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Survey - The Town that Lost a Miracle Television (Full Length) – 1972 Documentary Māori

Survey - The Town that Lost a Miracle

Television (Full Length) – 1972 Documentary Māori

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The Town That Lost a Miracle was my first attempt at introducing a Māori element into the mainstream. I was searching for a resolution by way of values I hardly knew at the time.
– Barry Barclay
It was the most haunting thing of all that summer: watching Jill swim backwards and forwards with Opo. They were like partners in a ballet ...
– Maurice Shadbolt recalls dolphin rider Jill Baker
Kupe brought her here for a purpose.
– Piwai Toi
He said, ‘I’m going to shoot that fish’, and I said, ‘do you mean Opo?’. ‘Yes’, he said, ‘I’m going to shoot that fish’. I said ‘why?’. He said ‘because you fellas think more of that fish than you do of me'.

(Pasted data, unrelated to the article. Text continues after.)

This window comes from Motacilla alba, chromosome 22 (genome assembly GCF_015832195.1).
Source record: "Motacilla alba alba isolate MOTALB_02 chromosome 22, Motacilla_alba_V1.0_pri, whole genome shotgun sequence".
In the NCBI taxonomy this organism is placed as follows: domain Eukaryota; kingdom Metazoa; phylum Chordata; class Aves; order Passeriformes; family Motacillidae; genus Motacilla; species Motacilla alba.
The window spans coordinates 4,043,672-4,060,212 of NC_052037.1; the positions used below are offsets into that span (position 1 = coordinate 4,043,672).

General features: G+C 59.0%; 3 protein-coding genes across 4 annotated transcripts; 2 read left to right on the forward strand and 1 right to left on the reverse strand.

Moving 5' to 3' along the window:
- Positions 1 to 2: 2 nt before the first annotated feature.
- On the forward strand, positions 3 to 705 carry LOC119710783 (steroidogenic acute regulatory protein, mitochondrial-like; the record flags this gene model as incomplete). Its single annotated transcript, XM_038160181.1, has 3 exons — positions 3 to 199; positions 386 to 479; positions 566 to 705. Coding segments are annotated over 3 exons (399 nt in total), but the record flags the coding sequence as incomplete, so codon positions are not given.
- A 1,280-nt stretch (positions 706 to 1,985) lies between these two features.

– A teacher remembers an encounter with an Opo-hater
I think we can prove nothing, but the facts point as you suggest: not a natural death.
– An interviewee
The Town That Lost a Miracle, is without a doubt the most interesting and evocative programme I have yet seen in the series.
– Michael King, writing in The Listener, 3 July 1972
At that time there was quite a lot fishermen. None of them was too keen on Opo.
– A fisherman remembers
As the documentary showed graphically, the coming of Opo released contradictory forces that are perhaps latent in all New Zealand communities but rarely seen so nakedly: loyalty and envy; gentleness and viciousness; trust and scepticism; generosity and avarice. At its most fundamental level, The Town That Lost a Miracle was about the citizens of Opononi, not their dolphin.
– Michael King in The Listener, 3 July 1972